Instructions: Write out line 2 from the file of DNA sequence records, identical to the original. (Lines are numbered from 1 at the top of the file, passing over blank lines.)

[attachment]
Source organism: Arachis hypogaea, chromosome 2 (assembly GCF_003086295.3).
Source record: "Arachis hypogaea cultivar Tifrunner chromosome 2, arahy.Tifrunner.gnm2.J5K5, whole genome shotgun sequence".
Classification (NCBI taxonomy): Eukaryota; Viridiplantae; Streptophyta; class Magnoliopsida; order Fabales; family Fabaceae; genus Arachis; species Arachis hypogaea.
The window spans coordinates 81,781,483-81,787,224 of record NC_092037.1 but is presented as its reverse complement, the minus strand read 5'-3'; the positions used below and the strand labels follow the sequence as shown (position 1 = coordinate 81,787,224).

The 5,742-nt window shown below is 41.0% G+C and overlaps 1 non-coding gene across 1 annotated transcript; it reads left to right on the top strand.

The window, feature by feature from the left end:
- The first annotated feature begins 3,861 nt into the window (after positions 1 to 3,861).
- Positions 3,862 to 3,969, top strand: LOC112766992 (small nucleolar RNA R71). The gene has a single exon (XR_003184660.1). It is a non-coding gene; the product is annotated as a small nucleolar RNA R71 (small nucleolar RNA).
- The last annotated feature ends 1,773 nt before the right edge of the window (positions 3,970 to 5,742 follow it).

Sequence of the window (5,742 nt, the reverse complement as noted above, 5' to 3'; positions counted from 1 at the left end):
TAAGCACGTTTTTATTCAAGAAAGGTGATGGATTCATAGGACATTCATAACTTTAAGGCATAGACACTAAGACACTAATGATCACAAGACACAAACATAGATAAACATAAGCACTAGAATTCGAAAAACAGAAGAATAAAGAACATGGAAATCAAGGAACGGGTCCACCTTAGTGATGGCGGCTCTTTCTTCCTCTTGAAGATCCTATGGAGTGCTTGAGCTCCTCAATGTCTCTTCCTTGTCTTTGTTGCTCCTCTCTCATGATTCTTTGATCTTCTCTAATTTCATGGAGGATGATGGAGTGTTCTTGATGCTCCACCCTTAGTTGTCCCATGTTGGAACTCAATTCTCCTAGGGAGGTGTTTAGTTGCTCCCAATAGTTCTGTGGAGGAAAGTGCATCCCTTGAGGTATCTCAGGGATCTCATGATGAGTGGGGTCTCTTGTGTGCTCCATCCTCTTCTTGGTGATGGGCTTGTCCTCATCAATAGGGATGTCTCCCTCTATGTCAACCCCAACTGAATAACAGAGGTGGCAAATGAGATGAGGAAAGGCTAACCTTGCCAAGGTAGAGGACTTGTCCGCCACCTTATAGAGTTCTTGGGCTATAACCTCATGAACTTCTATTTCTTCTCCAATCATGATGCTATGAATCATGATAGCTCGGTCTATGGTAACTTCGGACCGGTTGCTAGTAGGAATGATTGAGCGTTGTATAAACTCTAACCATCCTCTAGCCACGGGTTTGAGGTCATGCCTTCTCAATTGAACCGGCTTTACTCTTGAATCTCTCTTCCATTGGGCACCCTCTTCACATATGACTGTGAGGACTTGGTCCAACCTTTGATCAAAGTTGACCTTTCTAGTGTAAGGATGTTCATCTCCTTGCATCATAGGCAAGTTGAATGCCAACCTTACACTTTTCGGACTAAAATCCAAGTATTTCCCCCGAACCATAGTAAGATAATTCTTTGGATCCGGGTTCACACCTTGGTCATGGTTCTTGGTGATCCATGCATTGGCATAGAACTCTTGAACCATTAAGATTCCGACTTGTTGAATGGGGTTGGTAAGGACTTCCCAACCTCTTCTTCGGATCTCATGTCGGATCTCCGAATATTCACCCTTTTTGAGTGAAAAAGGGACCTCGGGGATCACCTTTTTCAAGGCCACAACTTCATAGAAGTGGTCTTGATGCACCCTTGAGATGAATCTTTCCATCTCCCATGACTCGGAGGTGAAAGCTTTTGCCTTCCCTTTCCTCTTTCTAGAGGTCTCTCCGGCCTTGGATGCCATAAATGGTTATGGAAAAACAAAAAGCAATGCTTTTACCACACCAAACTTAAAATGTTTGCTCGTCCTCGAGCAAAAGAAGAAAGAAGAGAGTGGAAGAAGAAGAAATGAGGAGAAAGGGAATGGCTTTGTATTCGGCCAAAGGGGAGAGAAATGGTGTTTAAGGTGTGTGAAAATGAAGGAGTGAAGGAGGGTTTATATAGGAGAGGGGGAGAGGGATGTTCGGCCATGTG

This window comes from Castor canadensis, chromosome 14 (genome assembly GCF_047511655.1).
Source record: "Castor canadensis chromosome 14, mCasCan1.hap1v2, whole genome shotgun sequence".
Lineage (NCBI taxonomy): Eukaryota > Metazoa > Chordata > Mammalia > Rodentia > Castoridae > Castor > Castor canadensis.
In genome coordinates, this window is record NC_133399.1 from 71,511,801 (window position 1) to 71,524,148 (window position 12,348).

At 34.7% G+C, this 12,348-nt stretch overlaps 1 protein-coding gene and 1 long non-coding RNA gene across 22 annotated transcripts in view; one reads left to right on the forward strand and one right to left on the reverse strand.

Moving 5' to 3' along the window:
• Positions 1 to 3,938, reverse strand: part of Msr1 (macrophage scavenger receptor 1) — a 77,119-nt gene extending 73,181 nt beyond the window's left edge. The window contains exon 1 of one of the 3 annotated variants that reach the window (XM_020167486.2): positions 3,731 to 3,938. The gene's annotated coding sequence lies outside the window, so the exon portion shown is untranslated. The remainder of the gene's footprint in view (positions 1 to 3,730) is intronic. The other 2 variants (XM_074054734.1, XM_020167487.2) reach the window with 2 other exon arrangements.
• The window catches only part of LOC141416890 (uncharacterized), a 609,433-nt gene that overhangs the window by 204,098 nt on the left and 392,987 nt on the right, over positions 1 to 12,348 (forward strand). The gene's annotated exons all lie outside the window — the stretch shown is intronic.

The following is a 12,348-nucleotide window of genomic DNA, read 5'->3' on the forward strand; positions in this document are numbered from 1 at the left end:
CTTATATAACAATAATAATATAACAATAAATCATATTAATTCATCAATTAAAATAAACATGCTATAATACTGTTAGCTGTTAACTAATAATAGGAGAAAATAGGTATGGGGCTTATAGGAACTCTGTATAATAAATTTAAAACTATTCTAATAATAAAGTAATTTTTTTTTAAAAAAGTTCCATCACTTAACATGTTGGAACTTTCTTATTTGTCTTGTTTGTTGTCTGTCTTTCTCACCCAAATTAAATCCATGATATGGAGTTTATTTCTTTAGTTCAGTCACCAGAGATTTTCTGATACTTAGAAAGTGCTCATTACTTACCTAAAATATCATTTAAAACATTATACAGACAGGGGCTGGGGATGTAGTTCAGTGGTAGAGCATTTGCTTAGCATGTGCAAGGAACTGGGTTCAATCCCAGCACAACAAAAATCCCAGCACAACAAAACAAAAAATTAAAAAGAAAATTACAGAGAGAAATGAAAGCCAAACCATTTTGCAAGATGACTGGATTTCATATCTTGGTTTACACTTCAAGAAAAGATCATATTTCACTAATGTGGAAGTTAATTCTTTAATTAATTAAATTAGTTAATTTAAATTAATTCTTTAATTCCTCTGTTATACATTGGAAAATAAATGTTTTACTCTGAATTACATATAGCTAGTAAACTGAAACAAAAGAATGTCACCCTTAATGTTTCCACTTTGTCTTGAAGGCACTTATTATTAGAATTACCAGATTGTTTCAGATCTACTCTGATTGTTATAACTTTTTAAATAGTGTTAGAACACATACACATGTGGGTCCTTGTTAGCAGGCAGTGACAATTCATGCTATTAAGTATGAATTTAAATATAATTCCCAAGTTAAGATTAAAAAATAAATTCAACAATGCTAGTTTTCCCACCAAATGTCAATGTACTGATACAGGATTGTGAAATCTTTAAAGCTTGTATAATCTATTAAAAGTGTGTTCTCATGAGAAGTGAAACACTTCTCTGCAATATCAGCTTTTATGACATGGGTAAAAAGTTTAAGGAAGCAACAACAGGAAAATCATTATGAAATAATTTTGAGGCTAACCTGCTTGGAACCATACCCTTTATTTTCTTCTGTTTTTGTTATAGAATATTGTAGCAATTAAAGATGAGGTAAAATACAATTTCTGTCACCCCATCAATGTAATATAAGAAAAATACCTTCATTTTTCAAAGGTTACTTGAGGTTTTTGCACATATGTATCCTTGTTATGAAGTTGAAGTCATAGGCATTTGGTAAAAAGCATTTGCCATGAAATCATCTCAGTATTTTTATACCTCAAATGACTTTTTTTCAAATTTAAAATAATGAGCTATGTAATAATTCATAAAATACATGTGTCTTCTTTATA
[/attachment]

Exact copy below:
Source record: "Arachis hypogaea cultivar Tifrunner chromosome 2, arahy.Tifrunner.gnm2.J5K5, whole genome shotgun sequence".